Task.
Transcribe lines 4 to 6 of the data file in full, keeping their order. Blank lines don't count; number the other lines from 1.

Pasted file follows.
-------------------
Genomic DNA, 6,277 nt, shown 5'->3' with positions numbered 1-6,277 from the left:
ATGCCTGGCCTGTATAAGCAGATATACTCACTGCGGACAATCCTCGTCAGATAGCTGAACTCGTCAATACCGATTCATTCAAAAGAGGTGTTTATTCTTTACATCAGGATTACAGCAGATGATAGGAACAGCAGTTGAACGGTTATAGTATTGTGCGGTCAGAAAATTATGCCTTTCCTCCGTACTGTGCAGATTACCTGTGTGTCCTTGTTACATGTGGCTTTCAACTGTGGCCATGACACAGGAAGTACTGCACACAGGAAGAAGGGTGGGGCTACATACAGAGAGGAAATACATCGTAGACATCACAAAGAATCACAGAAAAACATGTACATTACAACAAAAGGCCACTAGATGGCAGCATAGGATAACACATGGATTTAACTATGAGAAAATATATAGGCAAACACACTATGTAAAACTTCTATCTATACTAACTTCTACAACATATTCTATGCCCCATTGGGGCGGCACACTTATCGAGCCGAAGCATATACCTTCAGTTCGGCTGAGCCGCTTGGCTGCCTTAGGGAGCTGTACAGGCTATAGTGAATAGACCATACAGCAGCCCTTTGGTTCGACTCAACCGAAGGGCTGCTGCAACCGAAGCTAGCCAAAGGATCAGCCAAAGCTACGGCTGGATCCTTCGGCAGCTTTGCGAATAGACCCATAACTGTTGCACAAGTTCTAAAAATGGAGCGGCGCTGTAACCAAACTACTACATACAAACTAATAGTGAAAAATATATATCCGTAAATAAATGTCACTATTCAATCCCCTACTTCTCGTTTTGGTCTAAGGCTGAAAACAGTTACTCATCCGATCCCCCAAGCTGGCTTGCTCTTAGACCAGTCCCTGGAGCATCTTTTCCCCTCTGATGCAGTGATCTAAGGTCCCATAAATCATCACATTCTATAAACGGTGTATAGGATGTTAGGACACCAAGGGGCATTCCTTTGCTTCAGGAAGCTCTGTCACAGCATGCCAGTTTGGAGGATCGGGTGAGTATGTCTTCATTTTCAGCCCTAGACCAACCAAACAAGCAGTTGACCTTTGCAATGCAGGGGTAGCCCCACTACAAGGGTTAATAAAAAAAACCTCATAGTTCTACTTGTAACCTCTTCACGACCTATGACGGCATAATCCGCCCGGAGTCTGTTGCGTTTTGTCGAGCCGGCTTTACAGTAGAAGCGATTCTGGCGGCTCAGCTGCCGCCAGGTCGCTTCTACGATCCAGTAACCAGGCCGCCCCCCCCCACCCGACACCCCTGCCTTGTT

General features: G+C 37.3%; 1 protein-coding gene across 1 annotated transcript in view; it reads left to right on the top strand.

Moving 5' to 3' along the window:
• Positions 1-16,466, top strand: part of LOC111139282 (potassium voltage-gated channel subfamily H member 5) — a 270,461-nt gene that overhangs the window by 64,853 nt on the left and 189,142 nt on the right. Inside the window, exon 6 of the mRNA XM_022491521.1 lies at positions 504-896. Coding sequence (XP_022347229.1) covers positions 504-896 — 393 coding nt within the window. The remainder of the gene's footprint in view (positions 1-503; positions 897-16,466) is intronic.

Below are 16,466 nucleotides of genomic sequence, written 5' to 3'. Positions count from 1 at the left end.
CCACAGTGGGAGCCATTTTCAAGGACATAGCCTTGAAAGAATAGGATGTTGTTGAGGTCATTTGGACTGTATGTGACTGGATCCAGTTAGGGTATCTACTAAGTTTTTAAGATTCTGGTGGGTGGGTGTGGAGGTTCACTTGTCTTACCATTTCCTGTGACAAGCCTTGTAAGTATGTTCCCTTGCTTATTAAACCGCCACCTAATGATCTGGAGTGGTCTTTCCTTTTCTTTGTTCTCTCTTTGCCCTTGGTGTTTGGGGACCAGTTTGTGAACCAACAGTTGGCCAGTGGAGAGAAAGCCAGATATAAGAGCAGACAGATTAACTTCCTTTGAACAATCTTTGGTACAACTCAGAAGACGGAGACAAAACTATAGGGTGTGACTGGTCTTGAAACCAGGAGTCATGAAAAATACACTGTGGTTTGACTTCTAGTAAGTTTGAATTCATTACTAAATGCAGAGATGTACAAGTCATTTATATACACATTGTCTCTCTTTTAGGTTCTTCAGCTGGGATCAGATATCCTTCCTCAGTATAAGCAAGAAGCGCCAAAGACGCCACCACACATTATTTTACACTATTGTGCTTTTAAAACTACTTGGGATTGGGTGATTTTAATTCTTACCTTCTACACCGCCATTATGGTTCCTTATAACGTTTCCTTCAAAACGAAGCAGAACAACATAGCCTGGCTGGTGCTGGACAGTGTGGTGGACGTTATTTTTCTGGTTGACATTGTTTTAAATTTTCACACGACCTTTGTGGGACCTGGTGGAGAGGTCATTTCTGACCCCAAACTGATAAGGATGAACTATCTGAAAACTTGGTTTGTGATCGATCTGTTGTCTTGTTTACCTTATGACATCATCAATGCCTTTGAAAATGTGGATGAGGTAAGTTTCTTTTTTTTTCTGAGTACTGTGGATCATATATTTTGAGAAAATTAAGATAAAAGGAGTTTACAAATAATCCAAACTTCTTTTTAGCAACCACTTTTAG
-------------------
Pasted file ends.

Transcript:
Moving 5' to 3' along the window:
• Positions 1-16,466, top strand: part of LOC111139282 (potassium voltage-gated channel subfamily H member 5) — a 270,461-nt gene that overhangs the window by 64,853 nt on the left and 189,142 nt on the right. Inside the window, exon 6 of the mRNA XM_022491521.1 lies at positions 504-896. Coding sequence (XP_022347229.1) covers positions 504-896 — 393 coding nt within the window. The remainder of the gene's footprint in view (positions 1-503; positions 897-16,466) is intronic.

Below are 16,466 nucleotides of genomic sequence, written 5' to 3'. Positions count from 1 at the left end.